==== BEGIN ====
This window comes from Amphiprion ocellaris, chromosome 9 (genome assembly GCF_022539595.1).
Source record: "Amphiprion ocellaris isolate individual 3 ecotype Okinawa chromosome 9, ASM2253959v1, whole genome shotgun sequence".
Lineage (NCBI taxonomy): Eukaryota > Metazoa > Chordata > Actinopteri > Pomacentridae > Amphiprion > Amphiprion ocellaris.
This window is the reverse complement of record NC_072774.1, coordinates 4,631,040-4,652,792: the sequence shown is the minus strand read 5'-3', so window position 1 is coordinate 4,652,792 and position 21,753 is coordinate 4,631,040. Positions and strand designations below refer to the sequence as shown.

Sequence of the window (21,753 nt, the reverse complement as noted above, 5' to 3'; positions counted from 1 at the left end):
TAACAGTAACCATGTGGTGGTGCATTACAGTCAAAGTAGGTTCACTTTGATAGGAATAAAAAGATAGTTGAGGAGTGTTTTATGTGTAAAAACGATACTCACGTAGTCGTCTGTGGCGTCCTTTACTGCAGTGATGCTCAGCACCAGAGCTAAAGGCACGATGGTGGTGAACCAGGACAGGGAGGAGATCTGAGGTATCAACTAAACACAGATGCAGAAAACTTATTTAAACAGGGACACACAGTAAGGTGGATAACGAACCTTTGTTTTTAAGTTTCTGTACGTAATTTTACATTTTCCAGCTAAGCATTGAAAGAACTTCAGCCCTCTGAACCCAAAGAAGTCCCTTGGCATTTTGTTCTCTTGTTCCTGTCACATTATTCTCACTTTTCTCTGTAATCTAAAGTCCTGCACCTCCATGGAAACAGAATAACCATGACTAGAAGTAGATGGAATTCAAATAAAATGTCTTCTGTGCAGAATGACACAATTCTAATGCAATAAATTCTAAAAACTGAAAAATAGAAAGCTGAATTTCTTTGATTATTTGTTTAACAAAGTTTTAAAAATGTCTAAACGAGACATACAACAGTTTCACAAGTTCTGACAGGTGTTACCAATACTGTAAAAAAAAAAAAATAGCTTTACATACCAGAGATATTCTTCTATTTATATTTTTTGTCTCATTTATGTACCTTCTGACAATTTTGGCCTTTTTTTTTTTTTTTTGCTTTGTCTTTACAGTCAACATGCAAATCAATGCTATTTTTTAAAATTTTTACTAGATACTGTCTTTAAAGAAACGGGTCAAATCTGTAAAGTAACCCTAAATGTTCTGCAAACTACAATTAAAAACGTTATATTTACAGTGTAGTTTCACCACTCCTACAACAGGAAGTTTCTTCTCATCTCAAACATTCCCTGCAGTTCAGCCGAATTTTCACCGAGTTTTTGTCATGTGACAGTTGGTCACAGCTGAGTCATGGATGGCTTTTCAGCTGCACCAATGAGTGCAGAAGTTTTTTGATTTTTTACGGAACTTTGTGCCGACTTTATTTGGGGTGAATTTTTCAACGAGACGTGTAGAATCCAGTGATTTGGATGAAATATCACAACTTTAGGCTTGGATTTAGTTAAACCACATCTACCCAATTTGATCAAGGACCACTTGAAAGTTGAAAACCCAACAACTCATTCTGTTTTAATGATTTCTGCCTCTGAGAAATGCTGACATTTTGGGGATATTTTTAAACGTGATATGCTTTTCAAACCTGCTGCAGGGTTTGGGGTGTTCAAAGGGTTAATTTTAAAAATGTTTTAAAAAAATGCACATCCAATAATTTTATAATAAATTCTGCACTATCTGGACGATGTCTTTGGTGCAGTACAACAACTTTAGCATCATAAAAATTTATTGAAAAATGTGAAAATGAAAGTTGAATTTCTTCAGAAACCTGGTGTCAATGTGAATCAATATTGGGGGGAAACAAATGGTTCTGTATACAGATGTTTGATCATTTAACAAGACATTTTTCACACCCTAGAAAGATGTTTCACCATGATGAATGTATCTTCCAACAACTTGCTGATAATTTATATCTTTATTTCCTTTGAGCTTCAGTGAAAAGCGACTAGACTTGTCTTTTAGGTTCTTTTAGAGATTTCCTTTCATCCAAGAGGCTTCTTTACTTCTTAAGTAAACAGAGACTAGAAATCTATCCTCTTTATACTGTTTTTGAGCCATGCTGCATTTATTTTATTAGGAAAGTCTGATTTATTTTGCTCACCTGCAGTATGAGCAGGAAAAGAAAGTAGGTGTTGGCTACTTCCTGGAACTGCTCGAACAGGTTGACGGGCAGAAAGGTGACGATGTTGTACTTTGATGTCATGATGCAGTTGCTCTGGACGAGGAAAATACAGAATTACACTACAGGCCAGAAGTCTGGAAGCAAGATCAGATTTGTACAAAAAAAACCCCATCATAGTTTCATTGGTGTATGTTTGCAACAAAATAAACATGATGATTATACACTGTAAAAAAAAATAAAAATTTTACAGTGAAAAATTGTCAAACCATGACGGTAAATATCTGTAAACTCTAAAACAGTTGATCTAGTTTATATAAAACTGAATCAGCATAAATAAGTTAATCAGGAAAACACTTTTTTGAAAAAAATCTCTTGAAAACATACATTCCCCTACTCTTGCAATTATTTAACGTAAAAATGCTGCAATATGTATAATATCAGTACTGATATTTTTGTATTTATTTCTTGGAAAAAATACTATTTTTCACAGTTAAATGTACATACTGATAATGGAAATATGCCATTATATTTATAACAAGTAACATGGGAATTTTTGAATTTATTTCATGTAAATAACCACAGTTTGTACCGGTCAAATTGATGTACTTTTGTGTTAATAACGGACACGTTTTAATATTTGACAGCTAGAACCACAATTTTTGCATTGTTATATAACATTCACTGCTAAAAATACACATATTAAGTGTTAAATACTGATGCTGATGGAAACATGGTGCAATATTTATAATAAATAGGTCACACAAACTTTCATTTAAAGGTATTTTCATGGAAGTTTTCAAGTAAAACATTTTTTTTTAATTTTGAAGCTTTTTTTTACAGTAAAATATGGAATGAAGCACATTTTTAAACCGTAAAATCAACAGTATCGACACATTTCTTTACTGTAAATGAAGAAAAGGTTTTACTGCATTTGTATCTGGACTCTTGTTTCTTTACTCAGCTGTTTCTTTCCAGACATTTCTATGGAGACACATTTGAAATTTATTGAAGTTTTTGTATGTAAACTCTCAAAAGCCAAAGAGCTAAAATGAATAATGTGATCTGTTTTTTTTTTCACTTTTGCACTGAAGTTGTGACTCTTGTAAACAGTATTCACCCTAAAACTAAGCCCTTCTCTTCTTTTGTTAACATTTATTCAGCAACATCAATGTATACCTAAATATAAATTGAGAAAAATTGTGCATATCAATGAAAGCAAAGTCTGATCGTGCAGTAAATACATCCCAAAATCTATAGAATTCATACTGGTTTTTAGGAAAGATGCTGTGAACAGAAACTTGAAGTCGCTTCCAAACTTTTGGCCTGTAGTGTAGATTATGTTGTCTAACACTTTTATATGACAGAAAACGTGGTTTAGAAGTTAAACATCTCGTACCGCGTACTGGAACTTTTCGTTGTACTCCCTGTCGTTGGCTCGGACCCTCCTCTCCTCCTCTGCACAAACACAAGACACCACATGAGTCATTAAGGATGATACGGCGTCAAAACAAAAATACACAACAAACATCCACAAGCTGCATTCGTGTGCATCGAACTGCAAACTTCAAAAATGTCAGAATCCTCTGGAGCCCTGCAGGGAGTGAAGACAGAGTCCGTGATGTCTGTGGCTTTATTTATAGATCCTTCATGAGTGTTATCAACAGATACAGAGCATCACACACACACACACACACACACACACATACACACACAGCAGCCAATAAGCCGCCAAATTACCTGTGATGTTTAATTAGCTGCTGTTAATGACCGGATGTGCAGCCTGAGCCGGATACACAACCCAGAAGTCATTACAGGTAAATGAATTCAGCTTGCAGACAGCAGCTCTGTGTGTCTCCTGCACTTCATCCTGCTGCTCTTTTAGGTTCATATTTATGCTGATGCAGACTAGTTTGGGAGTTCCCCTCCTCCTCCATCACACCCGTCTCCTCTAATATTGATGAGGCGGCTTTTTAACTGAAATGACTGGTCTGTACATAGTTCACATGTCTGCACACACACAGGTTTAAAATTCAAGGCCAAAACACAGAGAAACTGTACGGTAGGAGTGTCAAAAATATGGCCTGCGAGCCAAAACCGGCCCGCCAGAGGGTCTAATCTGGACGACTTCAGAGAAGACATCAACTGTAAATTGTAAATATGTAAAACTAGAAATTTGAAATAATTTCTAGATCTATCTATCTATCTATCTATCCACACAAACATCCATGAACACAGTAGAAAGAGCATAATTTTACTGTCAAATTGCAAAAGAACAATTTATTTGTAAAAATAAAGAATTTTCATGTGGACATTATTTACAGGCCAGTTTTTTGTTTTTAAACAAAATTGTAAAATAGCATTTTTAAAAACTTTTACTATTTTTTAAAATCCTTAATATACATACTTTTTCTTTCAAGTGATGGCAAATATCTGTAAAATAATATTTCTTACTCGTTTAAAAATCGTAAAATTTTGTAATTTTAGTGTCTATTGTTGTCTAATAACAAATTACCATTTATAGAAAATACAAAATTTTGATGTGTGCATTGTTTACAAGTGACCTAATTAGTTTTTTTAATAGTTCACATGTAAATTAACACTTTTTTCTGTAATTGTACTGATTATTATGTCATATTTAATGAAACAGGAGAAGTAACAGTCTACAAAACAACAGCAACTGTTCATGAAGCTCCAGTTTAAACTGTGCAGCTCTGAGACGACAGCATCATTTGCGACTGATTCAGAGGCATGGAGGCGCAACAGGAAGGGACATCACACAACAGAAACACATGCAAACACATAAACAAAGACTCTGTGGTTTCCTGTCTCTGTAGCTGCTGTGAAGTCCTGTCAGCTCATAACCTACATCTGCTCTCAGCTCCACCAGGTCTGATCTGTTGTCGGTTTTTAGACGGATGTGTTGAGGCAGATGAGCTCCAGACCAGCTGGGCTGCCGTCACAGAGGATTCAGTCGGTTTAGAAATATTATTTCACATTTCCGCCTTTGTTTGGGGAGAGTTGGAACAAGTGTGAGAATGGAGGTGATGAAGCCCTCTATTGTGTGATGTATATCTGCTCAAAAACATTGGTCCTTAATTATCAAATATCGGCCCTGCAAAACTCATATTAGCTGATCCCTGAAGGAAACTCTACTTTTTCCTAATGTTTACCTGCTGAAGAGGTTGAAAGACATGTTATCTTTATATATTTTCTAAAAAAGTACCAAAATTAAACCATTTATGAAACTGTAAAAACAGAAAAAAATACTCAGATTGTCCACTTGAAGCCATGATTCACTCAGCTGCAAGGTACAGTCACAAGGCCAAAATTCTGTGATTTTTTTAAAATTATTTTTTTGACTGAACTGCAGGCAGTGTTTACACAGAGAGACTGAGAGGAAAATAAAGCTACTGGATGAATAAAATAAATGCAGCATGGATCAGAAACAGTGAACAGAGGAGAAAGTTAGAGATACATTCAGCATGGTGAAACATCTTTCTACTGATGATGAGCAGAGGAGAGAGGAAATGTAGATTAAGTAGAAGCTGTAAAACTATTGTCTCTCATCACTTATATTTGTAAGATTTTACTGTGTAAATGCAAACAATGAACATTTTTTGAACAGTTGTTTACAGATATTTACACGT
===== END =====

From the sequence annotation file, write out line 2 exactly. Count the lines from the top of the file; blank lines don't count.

Source record: "Amphiprion ocellaris isolate individual 3 ecotype Okinawa chromosome 9, ASM2253959v1, whole genome shotgun sequence".